The tall-walls like to bounce cars back into traffic, but they work with a larger range of car sizes and bumper heights. The metal guardrails are a little better at catching vehicles or at least gently steering them back to the road, but they're a one-time-use deal. At least we don't have those Autobahn barriers where a low car can slot right under it.
I've had good experiences with the concrete barriers on the QEW..
1) In a K-car, got slammed into it by a van shooting across 3 lanes of traffic without looking. Some cosmetic damage. I dread the thought of what could have happened had there not been one.
2) In an 85 Jetta, got hit so hard by a Mercedes that had a tire blowout while passing from the right that he took 2 tires off my rims.. Again, I went into the barrier, no other major damage or injuries.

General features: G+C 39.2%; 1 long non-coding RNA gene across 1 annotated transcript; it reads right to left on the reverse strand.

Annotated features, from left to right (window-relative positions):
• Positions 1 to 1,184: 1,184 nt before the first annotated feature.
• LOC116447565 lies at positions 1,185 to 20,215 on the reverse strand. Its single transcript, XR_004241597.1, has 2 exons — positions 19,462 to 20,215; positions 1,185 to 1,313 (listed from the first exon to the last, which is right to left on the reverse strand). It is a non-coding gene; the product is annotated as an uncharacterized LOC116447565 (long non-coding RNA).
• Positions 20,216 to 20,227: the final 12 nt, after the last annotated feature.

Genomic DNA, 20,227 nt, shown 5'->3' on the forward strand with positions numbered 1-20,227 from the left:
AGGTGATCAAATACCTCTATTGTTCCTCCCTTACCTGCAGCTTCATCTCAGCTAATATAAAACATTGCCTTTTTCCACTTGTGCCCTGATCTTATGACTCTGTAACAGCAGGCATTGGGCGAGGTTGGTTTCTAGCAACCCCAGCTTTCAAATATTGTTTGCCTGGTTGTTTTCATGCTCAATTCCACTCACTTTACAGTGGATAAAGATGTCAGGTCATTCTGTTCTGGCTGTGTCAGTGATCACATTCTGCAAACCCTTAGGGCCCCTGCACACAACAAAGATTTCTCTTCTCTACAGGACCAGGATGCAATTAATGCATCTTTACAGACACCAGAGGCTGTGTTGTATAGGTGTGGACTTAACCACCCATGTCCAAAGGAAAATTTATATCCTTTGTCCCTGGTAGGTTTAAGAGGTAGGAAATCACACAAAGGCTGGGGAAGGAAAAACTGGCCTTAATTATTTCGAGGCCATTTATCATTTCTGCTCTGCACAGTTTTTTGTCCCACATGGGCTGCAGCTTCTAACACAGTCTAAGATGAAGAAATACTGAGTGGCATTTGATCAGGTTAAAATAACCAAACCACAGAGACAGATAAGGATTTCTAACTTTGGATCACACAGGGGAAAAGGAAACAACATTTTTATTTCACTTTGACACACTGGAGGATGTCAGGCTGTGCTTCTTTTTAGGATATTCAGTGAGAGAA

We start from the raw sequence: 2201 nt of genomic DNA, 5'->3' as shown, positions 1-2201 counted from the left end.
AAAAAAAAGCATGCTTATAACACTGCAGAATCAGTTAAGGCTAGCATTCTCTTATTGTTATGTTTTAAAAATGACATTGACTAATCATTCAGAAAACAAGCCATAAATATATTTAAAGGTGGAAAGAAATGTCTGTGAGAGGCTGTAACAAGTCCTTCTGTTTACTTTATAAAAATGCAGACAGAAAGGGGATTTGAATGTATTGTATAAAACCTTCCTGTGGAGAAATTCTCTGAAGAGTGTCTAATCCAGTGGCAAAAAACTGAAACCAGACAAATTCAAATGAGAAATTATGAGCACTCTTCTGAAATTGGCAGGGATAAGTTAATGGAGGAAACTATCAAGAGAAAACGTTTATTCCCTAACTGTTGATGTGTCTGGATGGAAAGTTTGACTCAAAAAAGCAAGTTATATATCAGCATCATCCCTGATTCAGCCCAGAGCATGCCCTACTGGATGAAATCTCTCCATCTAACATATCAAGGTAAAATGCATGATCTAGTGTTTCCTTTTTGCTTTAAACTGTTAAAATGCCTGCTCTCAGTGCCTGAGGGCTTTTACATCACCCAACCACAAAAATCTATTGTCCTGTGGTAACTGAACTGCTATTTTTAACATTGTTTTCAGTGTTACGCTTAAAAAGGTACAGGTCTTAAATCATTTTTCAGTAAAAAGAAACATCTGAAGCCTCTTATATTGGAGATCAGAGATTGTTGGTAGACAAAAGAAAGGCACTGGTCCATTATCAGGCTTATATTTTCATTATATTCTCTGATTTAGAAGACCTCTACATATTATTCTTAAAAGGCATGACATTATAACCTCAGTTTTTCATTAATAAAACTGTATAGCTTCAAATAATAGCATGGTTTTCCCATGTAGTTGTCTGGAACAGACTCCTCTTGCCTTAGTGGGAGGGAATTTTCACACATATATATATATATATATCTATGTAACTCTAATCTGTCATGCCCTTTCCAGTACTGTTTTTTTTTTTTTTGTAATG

I think the concrete barriers are great on the 400-Series in the GTA. Probably has saved quite a few lives.
Several years ago the 427 had those metal W-barriers that we've still got on much of the QEW. A truck had a catastrophic steering failure, crashed through the barrier and into oncoming traffic. It slammed head-on into a car, killing the driver, and seriously injured another motorist. After that MTO replaced the metal barriers with concrete on the 427.
Squishy wrote:A divided roadway with a small forest in between is ideal, but I don't think I've seen any of those in Ontario.
Highway 416 between the 401 and Ottawa has this for most of its distance. Also the 417 between Ottawa and Montreal for some of the way. The only downside is that the forest also has a lot of animals, like deer, moose, and, of course, a puma with a light deck.
- Similar Topics
Users browsing this forum: No registered users and 4 guests